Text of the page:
Another Perspective: Although Well-Intended, Gun Buy-Back Programs Miss the Target

During Prohibition, newsreels shown in movie theaters often included footage of police or federal authorities smashing bottles of wine, beer, and other alcoholic beverages confiscated from an illegally run bootlegger or speakeasy.

The guns are returned during a 2012 gun buyback program in Camden, NJ A study released last year by the National Bureau of Economic Research found that 339 buybacks in 277 cities and 110 counties between 1991 and 2015 had no significant impact on crime. April Saul/The Philadelphia Inquirer/TNS

Fifty years later, during the “War on Drugs”, television news frequently included video coverage of law enforcement officers similarly confiscating large amounts of marijuana, cocaine or other illegal drugs. to “get them off the streets”.

How effective have these tactics been? Well, anyone who wanted a drink could have one during Prohibition. No wonder the law was eventually repealed. As for the war on drugs, it has not ended the devastating impact that crack, methamphetamine, heroin and fentanyl have had on this country ever since.

In Philadelphia, buyout events yielded 1,000 guns in three years. None had been used in crimes.

In this context, consider the gun buy-back programs touted in cities across America, including our own, as a useful tool to, let’s say it together, “get them off the streets.” Watching people surrender their guns for money makes for great TV news, but that’s about it. Buybacks do not take guns out of the hands of criminals.

A study published last year by the National Bureau of Economic Research concluded that 339 takeovers in 277 cities and 110 counties between 1991 and 2015 had no significant impact on crime. No city or county had a drop in crime of more than 1.3% in the 12 months following their takeovers.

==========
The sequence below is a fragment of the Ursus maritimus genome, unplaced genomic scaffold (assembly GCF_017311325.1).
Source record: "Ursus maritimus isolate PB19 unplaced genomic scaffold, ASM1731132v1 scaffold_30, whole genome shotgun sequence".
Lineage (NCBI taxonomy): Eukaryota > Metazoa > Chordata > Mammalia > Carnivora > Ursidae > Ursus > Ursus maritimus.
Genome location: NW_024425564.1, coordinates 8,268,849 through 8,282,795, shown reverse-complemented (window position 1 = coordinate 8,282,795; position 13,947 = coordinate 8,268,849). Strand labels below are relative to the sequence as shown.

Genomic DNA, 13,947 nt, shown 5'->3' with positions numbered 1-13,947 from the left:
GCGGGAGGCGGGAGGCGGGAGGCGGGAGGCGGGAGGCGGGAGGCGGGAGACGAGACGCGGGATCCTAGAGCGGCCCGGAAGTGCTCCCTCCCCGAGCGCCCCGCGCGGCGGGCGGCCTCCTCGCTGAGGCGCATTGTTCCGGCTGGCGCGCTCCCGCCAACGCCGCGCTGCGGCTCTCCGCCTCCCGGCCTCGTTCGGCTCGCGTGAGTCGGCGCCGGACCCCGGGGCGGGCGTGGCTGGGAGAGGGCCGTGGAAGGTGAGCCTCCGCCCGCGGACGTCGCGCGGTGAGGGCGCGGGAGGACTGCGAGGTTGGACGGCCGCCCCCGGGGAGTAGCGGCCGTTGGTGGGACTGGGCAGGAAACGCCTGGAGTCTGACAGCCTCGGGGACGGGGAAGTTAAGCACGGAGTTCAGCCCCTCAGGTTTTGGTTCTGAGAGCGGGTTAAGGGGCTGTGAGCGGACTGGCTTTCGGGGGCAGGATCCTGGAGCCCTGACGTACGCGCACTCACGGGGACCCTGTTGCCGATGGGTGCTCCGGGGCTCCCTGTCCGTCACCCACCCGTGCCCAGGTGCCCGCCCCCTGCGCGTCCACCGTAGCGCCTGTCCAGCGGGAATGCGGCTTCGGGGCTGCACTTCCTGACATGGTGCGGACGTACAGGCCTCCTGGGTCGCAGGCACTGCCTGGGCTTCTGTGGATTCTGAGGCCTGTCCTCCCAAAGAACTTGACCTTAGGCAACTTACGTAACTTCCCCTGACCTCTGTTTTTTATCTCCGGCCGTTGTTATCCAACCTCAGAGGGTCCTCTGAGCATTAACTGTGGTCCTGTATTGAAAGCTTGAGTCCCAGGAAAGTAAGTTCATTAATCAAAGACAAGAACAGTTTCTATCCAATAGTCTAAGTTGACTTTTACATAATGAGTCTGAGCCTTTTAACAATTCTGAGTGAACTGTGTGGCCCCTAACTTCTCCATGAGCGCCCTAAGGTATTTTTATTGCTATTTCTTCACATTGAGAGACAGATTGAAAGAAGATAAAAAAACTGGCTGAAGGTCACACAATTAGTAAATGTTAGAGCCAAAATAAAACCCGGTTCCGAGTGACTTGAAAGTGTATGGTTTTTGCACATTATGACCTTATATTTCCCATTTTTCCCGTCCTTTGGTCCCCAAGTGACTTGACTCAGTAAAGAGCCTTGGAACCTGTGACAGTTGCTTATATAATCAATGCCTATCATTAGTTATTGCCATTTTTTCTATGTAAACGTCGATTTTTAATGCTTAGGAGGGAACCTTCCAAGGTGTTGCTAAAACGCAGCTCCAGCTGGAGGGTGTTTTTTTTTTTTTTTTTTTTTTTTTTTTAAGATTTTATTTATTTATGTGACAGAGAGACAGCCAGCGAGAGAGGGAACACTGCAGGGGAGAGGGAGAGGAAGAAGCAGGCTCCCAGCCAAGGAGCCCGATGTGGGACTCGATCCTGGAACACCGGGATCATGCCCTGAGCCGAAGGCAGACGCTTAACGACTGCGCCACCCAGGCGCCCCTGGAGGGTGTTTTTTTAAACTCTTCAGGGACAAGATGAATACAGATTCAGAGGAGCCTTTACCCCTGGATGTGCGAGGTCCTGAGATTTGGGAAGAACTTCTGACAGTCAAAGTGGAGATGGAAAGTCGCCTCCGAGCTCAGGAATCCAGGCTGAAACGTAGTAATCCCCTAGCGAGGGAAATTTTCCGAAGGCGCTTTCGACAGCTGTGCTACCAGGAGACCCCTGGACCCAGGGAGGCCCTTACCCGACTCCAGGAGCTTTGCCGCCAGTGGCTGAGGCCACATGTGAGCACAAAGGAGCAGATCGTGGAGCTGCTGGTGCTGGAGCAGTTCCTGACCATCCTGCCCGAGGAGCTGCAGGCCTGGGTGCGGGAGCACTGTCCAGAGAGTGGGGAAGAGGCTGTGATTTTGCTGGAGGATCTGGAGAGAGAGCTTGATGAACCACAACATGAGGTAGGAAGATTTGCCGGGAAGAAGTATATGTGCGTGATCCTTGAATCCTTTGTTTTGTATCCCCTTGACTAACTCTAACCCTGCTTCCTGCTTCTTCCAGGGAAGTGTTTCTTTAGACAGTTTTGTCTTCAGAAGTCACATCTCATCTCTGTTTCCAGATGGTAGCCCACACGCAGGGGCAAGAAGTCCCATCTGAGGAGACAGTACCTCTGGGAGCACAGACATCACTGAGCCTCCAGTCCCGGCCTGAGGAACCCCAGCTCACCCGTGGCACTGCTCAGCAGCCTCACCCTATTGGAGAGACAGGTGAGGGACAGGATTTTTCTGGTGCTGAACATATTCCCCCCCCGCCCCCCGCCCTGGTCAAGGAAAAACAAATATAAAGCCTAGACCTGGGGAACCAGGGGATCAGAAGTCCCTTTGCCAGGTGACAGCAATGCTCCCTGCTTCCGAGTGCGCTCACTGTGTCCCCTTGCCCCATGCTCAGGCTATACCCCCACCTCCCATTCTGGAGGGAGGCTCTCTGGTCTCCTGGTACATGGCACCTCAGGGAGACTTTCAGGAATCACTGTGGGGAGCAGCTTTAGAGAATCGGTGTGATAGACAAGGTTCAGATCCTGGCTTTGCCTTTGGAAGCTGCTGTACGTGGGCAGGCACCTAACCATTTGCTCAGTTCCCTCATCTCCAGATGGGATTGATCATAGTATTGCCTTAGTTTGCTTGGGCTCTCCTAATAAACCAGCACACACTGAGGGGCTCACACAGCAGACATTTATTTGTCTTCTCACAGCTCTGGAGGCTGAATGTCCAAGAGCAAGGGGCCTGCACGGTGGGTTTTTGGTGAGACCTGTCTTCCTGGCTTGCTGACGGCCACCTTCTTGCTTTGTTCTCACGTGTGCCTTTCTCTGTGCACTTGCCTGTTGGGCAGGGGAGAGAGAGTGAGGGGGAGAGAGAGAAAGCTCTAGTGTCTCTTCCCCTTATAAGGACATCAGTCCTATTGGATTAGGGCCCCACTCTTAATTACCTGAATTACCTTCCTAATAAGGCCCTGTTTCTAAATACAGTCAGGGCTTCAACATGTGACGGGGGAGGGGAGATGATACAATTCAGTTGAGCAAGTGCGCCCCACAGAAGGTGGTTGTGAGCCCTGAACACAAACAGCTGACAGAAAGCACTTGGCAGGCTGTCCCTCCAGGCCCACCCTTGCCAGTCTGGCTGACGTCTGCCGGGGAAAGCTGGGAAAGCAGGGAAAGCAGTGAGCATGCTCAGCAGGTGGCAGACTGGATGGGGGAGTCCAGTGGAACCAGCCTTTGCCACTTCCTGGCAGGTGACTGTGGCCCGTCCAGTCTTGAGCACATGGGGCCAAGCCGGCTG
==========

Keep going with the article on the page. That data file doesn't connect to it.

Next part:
In fact, the study indicates that a 7.7% increase in crimes involving a firearm occurred in these cities and counties in the two months immediately following a buyout. The researchers further found “no evidence that firearm-related suicides and homicides declined in the years following a buyout.”

So why continue to spend taxpayers’ money on buyouts? After all, the cost of the programs adds up: gift cards must be purchased (even if their price is reduced by the provider), and the city also pays the salaries and overtime of police personnel who organize events for make sure the weapons are safe. manipulated.

City University of New York criminology professor Joe Giacalone calls the takeovers “political theater.” That seems about right, given the number of local and state politicians who typically show up for, and sometimes sponsor, buyouts. Are they falsely building people’s hopes for something that buyouts can’t really deliver?

Some community activists want the buyouts to continue. Bilal Qayyum, one of the founders of the Father’s Day Rally Committee, believes that buyouts reduce murders even though there is no current data to support this claim. Jonathan Wilson, clinical director of the Fathership Foundation, says more lethal weapons used by criminals would be recovered if buybacks paid the same $800 to $1,000 a seller can make in the illegal market.

Their sentiment is certainly understandable. Wilson, who lives in southwest Philadelphia, says he was shot four times. But he also said there was an “ocean of weapons” in this city, and trying to get them off the streets by collecting a few hundred a year is like trying to empty that ocean with a bucket.

Better ways than buyouts have to be found – and soon. The grip of the gun lobby on state legislatures and Congress has made it seemingly impossible to enact meaningful restrictions on the purchase of guns, but that is still where the focus must be. Too many people are shot, too many people are killed.

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